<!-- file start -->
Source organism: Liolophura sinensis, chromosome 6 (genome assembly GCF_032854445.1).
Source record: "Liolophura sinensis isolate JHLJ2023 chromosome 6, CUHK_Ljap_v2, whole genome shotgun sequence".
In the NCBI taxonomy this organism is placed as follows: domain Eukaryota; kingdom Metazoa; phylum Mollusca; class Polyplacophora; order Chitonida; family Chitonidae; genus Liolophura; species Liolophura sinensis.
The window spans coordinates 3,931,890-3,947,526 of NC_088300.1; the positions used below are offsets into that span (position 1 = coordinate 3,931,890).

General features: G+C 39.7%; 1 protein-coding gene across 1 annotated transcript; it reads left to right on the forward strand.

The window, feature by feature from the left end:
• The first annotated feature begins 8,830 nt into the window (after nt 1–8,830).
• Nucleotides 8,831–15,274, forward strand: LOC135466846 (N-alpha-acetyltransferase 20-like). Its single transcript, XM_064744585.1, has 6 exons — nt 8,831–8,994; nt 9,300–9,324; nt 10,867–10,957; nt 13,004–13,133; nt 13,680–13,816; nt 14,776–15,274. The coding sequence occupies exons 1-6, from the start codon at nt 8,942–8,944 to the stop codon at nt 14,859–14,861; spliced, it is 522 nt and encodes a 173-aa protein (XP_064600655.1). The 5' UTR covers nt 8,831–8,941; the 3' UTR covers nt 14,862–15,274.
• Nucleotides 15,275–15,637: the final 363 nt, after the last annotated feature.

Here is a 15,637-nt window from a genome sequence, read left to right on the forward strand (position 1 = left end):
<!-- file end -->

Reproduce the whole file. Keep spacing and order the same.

Source organism: Liolophura sinensis, chromosome 6 (genome assembly GCF_032854445.1).
Source record: "Liolophura sinensis isolate JHLJ2023 chromosome 6, CUHK_Ljap_v2, whole genome shotgun sequence".
In the NCBI taxonomy this organism is placed as follows: domain Eukaryota; kingdom Metazoa; phylum Mollusca; class Polyplacophora; order Chitonida; family Chitonidae; genus Liolophura; species Liolophura sinensis.
The window spans coordinates 3,931,890-3,947,526 of NC_088300.1; the positions used below are offsets into that span (position 1 = coordinate 3,931,890).

General features: G+C 39.7%; 1 protein-coding gene across 1 annotated transcript; it reads left to right on the forward strand.

The window, feature by feature from the left end:
• The first annotated feature begins 8,830 nt into the window (after nt 1–8,830).
• Nucleotides 8,831–15,274, forward strand: LOC135466846 (N-alpha-acetyltransferase 20-like). Its single transcript, XM_064744585.1, has 6 exons — nt 8,831–8,994; nt 9,300–9,324; nt 10,867–10,957; nt 13,004–13,133; nt 13,680–13,816; nt 14,776–15,274. The coding sequence occupies exons 1-6, from the start codon at nt 8,942–8,944 to the stop codon at nt 14,859–14,861; spliced, it is 522 nt and encodes a 173-aa protein (XP_064600655.1). The 5' UTR covers nt 8,831–8,941; the 3' UTR covers nt 14,862–15,274.
• Nucleotides 15,275–15,637: the final 363 nt, after the last annotated feature.

Here is a 15,637-nt window from a genome sequence, read left to right on the forward strand (position 1 = left end):